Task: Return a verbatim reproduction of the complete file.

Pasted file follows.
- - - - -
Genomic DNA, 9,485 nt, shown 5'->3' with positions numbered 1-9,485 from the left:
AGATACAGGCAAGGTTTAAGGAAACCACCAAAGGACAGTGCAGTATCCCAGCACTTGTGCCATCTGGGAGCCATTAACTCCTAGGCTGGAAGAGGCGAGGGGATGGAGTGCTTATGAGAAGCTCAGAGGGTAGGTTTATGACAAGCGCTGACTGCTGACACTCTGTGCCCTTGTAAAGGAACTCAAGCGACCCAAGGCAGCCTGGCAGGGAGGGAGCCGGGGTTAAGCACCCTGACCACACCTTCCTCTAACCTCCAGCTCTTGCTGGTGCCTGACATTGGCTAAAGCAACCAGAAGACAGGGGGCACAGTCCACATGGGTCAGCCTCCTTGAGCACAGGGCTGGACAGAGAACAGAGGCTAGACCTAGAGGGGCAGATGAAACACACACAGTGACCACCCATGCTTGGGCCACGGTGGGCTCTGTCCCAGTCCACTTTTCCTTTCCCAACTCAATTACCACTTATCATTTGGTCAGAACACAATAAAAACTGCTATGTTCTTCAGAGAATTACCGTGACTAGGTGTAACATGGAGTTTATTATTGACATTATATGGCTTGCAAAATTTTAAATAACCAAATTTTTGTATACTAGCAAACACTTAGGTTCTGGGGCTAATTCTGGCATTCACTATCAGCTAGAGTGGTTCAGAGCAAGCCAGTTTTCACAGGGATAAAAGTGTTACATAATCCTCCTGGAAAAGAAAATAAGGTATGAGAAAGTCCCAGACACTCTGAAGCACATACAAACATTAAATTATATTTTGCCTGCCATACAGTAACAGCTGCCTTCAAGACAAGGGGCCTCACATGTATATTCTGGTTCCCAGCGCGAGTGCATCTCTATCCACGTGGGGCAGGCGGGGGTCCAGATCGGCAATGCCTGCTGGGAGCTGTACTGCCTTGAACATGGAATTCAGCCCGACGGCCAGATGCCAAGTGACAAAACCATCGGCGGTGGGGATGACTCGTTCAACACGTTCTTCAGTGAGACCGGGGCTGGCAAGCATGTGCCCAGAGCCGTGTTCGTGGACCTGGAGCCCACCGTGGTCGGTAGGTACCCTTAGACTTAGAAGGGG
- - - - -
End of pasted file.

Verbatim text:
Genomic DNA, 9,485 nt, shown 5'->3' with positions numbered 1-9,485 from the left:
AGATACAGGCAAGGTTTAAGGAAACCACCAAAGGACAGTGCAGTATCCCAGCACTTGTGCCATCTGGGAGCCATTAACTCCTAGGCTGGAAGAGGCGAGGGGATGGAGTGCTTATGAGAAGCTCAGAGGGTAGGTTTATGACAAGCGCTGACTGCTGACACTCTGTGCCCTTGTAAAGGAACTCAAGCGACCCAAGGCAGCCTGGCAGGGAGGGAGCCGGGGTTAAGCACCCTGACCACACCTTCCTCTAACCTCCAGCTCTTGCTGGTGCCTGACATTGGCTAAAGCAACCAGAAGACAGGGGGCACAGTCCACATGGGTCAGCCTCCTTGAGCACAGGGCTGGACAGAGAACAGAGGCTAGACCTAGAGGGGCAGATGAAACACACACAGTGACCACCCATGCTTGGGCCACGGTGGGCTCTGTCCCAGTCCACTTTTCCTTTCCCAACTCAATTACCACTTATCATTTGGTCAGAACACAATAAAAACTGCTATGTTCTTCAGAGAATTACCGTGACTAGGTGTAACATGGAGTTTATTATTGACATTATATGGCTTGCAAAATTTTAAATAACCAAATTTTTGTATACTAGCAAACACTTAGGTTCTGGGGCTAATTCTGGCATTCACTATCAGCTAGAGTGGTTCAGAGCAAGCCAGTTTTCACAGGGATAAAAGTGTTACATAATCCTCCTGGAAAAGAAAATAAGGTATGAGAAAGTCCCAGACACTCTGAAGCACATACAAACATTAAATTATATTTTGCCTGCCATACAGTAACAGCTGCCTTCAAGACAAGGGGCCTCACATGTATATTCTGGTTCCCAGCGCGAGTGCATCTCTATCCACGTGGGGCAGGCGGGGGTCCAGATCGGCAATGCCTGCTGGGAGCTGTACTGCCTTGAACATGGAATTCAGCCCGACGGCCAGATGCCAAGTGACAAAACCATCGGCGGTGGGGATGACTCGTTCAACACGTTCTTCAGTGAGACCGGGGCTGGCAAGCATGTGCCCAGAGCCGTGTTCGTGGACCTGGAGCCCACCGTGGTCGGTAGGTACCCTTAGACTTAGAAGGGG